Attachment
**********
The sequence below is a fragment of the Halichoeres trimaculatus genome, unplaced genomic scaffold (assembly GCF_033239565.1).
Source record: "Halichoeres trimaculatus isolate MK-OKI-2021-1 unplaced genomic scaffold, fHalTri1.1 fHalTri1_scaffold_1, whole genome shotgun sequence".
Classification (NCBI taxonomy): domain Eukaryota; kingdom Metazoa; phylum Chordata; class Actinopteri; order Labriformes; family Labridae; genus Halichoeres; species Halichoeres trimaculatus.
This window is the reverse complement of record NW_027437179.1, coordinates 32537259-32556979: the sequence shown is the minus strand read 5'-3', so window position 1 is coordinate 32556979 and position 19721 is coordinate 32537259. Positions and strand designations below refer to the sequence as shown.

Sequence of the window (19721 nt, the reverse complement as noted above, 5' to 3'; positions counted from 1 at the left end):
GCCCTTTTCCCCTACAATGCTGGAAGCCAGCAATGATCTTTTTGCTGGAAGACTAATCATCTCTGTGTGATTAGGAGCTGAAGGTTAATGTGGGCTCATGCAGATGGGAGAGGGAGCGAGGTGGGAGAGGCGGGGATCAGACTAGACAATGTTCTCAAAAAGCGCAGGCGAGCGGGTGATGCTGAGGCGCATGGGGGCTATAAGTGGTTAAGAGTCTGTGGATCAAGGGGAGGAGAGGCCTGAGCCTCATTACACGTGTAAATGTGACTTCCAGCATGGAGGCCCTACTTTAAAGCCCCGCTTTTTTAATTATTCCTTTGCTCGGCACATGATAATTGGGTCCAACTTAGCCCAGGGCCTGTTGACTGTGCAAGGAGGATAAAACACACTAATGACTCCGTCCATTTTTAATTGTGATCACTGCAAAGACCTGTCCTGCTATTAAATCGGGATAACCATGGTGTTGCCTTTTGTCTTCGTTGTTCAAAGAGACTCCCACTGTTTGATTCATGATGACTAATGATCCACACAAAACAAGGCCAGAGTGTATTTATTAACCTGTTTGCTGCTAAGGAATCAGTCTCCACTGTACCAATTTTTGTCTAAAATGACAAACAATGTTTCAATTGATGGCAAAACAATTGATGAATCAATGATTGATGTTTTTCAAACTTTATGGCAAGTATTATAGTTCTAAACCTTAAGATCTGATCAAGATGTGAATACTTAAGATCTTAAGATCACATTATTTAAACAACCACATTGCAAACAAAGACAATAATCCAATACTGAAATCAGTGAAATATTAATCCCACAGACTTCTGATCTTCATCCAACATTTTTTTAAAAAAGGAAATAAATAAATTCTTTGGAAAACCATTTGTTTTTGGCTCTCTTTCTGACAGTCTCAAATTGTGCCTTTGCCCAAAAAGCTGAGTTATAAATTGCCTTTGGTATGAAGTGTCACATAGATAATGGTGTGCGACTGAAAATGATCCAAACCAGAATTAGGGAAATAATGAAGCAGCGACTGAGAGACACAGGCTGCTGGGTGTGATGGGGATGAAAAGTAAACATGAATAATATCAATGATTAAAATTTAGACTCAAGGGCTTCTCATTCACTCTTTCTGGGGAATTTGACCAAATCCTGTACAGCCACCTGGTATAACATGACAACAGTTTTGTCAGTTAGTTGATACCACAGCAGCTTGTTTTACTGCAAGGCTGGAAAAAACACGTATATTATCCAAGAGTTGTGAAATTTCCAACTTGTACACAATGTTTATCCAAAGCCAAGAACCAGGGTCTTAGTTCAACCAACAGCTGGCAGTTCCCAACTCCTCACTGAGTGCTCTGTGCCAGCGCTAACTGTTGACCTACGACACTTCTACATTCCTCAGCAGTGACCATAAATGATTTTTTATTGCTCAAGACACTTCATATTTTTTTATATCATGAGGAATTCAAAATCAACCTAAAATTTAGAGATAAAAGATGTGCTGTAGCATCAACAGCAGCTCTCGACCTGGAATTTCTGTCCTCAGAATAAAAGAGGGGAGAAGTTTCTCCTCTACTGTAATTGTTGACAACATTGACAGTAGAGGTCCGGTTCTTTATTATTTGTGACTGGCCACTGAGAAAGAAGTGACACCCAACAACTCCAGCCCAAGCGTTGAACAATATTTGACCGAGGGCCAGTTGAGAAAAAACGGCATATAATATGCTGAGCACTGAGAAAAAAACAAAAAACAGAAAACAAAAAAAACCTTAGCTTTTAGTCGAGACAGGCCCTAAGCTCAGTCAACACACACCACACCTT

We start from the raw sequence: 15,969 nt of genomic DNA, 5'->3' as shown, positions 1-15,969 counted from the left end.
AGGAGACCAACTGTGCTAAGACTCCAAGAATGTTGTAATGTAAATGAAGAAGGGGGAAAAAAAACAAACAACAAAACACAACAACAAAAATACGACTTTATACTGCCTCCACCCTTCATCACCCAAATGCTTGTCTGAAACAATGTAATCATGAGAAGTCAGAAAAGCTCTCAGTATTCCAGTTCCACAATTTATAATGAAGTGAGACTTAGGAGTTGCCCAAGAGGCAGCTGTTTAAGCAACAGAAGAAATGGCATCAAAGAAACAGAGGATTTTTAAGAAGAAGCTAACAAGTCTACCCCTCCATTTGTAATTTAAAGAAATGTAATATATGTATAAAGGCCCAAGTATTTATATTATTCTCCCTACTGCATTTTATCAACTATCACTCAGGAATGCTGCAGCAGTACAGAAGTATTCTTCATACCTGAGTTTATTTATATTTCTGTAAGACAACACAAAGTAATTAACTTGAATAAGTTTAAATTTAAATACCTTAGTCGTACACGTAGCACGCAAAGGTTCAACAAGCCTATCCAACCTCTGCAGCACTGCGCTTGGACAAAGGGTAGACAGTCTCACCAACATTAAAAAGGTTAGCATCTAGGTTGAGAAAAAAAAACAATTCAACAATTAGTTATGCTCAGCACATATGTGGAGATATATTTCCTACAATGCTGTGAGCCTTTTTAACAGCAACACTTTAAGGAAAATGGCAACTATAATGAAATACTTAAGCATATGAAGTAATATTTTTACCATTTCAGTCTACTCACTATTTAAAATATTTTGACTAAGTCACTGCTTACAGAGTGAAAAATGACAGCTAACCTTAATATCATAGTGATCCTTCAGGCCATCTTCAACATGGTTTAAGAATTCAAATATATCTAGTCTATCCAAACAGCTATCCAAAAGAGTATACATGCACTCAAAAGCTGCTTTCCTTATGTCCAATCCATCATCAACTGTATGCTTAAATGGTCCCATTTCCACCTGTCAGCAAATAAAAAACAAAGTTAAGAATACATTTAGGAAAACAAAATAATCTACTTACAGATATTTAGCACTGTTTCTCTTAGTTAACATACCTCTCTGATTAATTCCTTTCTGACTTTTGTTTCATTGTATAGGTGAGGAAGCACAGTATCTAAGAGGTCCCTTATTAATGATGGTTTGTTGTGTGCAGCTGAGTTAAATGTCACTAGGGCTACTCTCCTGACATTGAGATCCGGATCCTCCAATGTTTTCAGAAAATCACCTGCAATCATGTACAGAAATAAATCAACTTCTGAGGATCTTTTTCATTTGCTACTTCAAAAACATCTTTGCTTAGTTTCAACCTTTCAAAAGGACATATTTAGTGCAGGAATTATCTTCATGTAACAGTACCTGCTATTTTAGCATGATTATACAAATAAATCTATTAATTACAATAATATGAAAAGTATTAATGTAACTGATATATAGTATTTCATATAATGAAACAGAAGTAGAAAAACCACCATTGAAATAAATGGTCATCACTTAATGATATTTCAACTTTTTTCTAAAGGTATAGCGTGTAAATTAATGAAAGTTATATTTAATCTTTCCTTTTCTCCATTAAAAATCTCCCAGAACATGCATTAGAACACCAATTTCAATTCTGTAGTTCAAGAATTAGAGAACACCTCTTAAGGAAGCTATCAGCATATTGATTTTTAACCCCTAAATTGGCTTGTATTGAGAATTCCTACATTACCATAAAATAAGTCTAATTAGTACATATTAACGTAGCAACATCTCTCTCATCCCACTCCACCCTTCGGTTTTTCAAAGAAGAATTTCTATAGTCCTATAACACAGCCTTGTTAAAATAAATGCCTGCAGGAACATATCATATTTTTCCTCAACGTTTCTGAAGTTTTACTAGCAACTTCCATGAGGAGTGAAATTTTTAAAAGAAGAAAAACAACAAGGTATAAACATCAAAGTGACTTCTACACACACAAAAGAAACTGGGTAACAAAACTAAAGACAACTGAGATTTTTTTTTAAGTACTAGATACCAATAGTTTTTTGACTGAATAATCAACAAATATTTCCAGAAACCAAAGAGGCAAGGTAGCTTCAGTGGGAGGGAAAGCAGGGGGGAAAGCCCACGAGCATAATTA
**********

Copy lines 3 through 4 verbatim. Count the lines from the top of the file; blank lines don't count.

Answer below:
Classification (NCBI taxonomy): domain Eukaryota; kingdom Metazoa; phylum Chordata; class Actinopteri; order Labriformes; family Labridae; genus Halichoeres; species Halichoeres trimaculatus.
This window is the reverse complement of record NW_027437179.1, coordinates 32537259-32556979: the sequence shown is the minus strand read 5'-3', so window position 1 is coordinate 32556979 and position 19721 is coordinate 32537259. Positions and strand designations below refer to the sequence as shown.